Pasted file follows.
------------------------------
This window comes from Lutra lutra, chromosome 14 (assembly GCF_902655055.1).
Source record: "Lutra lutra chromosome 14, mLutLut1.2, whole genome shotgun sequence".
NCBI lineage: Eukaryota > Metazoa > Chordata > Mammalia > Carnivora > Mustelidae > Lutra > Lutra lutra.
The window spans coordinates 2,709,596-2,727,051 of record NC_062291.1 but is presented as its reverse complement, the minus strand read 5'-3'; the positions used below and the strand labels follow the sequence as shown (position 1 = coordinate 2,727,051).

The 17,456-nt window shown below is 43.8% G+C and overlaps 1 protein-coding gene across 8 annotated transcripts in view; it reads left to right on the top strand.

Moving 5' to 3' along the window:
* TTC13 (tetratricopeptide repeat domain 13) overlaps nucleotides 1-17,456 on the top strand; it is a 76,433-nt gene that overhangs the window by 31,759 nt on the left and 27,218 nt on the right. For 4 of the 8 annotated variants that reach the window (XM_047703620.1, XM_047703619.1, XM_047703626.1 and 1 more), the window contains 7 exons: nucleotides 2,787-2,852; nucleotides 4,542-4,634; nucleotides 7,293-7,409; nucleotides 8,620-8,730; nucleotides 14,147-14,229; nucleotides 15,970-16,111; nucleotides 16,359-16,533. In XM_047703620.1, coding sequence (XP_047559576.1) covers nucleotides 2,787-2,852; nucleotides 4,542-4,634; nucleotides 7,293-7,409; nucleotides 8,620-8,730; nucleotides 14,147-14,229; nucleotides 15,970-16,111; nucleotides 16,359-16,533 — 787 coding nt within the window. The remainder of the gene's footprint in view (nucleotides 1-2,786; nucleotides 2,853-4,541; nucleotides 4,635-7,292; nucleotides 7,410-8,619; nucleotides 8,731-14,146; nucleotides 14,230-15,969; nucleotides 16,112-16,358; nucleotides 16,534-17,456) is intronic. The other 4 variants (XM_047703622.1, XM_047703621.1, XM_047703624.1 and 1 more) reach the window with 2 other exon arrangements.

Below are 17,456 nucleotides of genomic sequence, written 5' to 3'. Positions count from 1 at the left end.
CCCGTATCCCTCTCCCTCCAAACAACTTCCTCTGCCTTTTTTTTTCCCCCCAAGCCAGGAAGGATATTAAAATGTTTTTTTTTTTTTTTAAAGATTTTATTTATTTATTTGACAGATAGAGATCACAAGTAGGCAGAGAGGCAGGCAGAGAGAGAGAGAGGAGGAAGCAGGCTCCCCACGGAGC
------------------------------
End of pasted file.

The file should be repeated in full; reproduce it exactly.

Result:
This window comes from Lutra lutra, chromosome 14 (assembly GCF_902655055.1).
Source record: "Lutra lutra chromosome 14, mLutLut1.2, whole genome shotgun sequence".
NCBI lineage: Eukaryota > Metazoa > Chordata > Mammalia > Carnivora > Mustelidae > Lutra > Lutra lutra.
The window spans coordinates 2,709,596-2,727,051 of record NC_062291.1 but is presented as its reverse complement, the minus strand read 5'-3'; the positions used below and the strand labels follow the sequence as shown (position 1 = coordinate 2,727,051).

The 17,456-nt window shown below is 43.8% G+C and overlaps 1 protein-coding gene across 8 annotated transcripts in view; it reads left to right on the top strand.

Moving 5' to 3' along the window:
* TTC13 (tetratricopeptide repeat domain 13) overlaps nucleotides 1-17,456 on the top strand; it is a 76,433-nt gene that overhangs the window by 31,759 nt on the left and 27,218 nt on the right. For 4 of the 8 annotated variants that reach the window (XM_047703620.1, XM_047703619.1, XM_047703626.1 and 1 more), the window contains 7 exons: nucleotides 2,787-2,852; nucleotides 4,542-4,634; nucleotides 7,293-7,409; nucleotides 8,620-8,730; nucleotides 14,147-14,229; nucleotides 15,970-16,111; nucleotides 16,359-16,533. In XM_047703620.1, coding sequence (XP_047559576.1) covers nucleotides 2,787-2,852; nucleotides 4,542-4,634; nucleotides 7,293-7,409; nucleotides 8,620-8,730; nucleotides 14,147-14,229; nucleotides 15,970-16,111; nucleotides 16,359-16,533 — 787 coding nt within the window. The remainder of the gene's footprint in view (nucleotides 1-2,786; nucleotides 2,853-4,541; nucleotides 4,635-7,292; nucleotides 7,410-8,619; nucleotides 8,731-14,146; nucleotides 14,230-15,969; nucleotides 16,112-16,358; nucleotides 16,534-17,456) is intronic. The other 4 variants (XM_047703622.1, XM_047703621.1, XM_047703624.1 and 1 more) reach the window with 2 other exon arrangements.

Below are 17,456 nucleotides of genomic sequence, written 5' to 3'. Positions count from 1 at the left end.
CCCGTATCCCTCTCCCTCCAAACAACTTCCTCTGCCTTTTTTTTTCCCCCCAAGCCAGGAAGGATATTAAAATGTTTTTTTTTTTTTTTAAAGATTTTATTTATTTATTTGACAGATAGAGATCACAAGTAGGCAGAGAGGCAGGCAGAGAGAGAGAGAGGAGGAAGCAGGCTCCCCACGGAGC